Way back in 1934, Benjamin Graham and David Dodd described the net-net strategy in Security Analysis. The idea was that if you could buy a business for a price substantially below its liquidation value, you would do pretty well as an investor. As a rough proxy for this liquidation value, they calculated a 'net current asset value' (NCAV) as follows: current assets minus total liabilities and preferred stock. While the current assets (typically cash, receivables and inventory) would likely not be worth as much as stated on the balance sheet in an actual liquidation, the idea was that the sale of the rest of the non-current assets (mostly property, plant and equipment) would usually make up the difference. Most businesses have more total liabilities than they have in current assets so have negative NCAV and can be ignored for this strategy. Graham and Dodd's recommendation was to purchase a stock when the price of the stock (or market capitalisation) was less than two-thirds of this NCAV, or alternatively stating that, when the NCAV to price ratio was 1.5 or greater. For example, if the NCAV of a business is $30 million, you'd buy the stock if its market capitalisation is $20 million or less. This buffer between the NCAV and the price of the business is the margin of safety that value investors require.
It's a very simple, straightforward mechanical investing strategy described over 80 years ago. I had assumed until recently that these net-nets were largely extinct due to the ability of computers to easily ferret them out in recent decades. It turns out that my assumption was wrong and surprisingly there are still hundreds of net-nets in developed markets today. In addition, I believe I had fallen under the illusion that many other value investors would have had - nowadays Warren Buffett tends to purchase high quality businesses hence many people want to emulate his current approach, but his highest returns were many decades ago when he bought these net-nets and similarly neglected, poor-performing businesses. He's even said in recent years that if he were young and working with much less money than he is today, he'd do pretty much what he did in the past again.
So how well does this strategy perform? Benjamin Graham implemented it his Graham-Newman fund from 1930 to 1956 and reported an average return of 20% per year from buying these net-nets. That's a pretty juicy return, but how does the strategy stack up with more rigorous testing under different time periods and different markets? Luckily, a number of academic studies have fairly comprehensively answered that question. It performs unbelievably well. I'll give an overview of the findings of these papers (feel free to skip over it if you take my word for it), but for a more comprehensive review I suggest you read the actual papers.
In one of the earlier studies, Ben Graham's Net Current Asset Values: A Performance Update, Henry Oppenheimer looked at the performance of net-nets in the US stock market over the 1970 to 1982 period. Once per year, a portfolio of net-nets was formed - that is, the NCAV to price ratio of the stocks chosen was at least 1.5. One year later, the portfolio was sold and replaced with a new one. He found these net-net portfolios compounded at 28% p.a., whereas the market as measured by the NYSE-AMEX benchmark returned just under 11% p.a. He found that the greater the ratio of NCAV to price (i.e. the cheaper the stock), the higher the return. Interestingly, he found that the stocks that had positive earnings in the last year actually underperformed those that had lost money in the previous year. In addition, he found that of those stocks that had positive earnings, those that paid a dividend significantly underperformed those that didn't. Those last two findings are pretty counterintuitive - most people, including myself, would have expected that a profitable, dividend paying net-net is more attractive than an unprofitable net-net that doesn't pay dividends, but in fact it's the exact opposite.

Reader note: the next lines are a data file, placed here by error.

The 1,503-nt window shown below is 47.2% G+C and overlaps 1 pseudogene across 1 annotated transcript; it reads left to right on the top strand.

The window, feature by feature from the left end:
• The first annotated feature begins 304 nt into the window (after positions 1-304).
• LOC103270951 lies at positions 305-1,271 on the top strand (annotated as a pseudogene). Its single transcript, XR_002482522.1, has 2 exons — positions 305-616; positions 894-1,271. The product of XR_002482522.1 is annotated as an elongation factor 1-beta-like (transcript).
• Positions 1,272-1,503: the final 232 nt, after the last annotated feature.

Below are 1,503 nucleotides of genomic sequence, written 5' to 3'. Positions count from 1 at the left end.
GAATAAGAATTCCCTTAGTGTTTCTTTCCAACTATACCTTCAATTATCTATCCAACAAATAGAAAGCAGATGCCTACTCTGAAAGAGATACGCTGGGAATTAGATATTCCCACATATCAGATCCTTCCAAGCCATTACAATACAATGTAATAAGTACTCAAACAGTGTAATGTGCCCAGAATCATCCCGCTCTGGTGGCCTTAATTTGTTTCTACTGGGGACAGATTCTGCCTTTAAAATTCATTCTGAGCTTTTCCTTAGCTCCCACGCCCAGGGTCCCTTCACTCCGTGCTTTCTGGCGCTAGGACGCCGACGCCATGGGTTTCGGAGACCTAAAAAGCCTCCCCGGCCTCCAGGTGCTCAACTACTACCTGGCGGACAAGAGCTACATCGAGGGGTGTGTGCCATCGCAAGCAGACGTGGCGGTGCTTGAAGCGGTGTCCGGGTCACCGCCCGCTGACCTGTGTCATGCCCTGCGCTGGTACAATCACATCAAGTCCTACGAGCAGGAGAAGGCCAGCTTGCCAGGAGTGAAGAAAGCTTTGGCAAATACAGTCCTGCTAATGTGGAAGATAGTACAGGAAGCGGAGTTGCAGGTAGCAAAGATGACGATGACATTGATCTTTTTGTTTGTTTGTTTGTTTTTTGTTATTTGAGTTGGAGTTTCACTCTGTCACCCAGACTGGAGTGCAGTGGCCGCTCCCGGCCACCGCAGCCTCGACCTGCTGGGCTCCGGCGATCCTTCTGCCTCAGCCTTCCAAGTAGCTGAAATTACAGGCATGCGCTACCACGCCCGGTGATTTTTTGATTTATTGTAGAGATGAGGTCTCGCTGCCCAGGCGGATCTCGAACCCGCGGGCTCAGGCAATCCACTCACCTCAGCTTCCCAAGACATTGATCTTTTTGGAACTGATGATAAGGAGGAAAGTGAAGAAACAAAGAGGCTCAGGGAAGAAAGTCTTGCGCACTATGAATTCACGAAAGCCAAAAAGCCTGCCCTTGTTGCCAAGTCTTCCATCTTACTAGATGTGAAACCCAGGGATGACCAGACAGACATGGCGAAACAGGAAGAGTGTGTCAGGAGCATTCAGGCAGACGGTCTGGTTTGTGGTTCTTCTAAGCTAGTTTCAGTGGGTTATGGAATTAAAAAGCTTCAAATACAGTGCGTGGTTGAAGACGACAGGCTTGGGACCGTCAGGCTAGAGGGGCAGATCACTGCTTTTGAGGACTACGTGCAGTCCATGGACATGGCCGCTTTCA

In their paper, Ben Graham's Net Nets: Seventy-Five Years Old and Outperforming, Tobias Carlisle, Sunhil Mohanty and Jeffery Oxman essentially extended Oppenheimer's study to the 1984-2008 period. The results were even more impressive, net-nets overall compounded at 35% p.a. compared to the market at 11% p.a. In addition, they largely confirmed the other findings of Oppenheimer with a small exception. While the higher NCAV to price stocks tended to perform better than the more expensive ones, the very cheapest quintile of net-nets recorded a relatively disappointing 23% p.a. compared to the second cheapest quintile of 53% p.a. There's probably something not quite right about those net-nets that appear to be the very cheapest according to the net-net criterion - in my experience I've found that many of these are either in bankruptcy, delisting, their assets have disappeared since the last financial statement date, or there are substantial non-controlling interests so not all the assets belong to shareholders. Putting this aside, the researchers found confirming evidence that profitable net-nets underperform their unprofitable peers - 27% p.a. compared to 49% p.a. Likewise, the profitable, dividend paying stocks underperformed the profitable, non-dividend paying stocks 19% p.a. to 33% p.a. This is pretty powerful evidence for the performance of the net-net strategy - with 1362 net-nets over 26 years, there is strong statistical significance. Furthermore, digging down into the yearly returns shows that despite the prevalence of computers in recent years that should make such a strategy much easier to implement, net-nets have continued to outperform in the 21st century.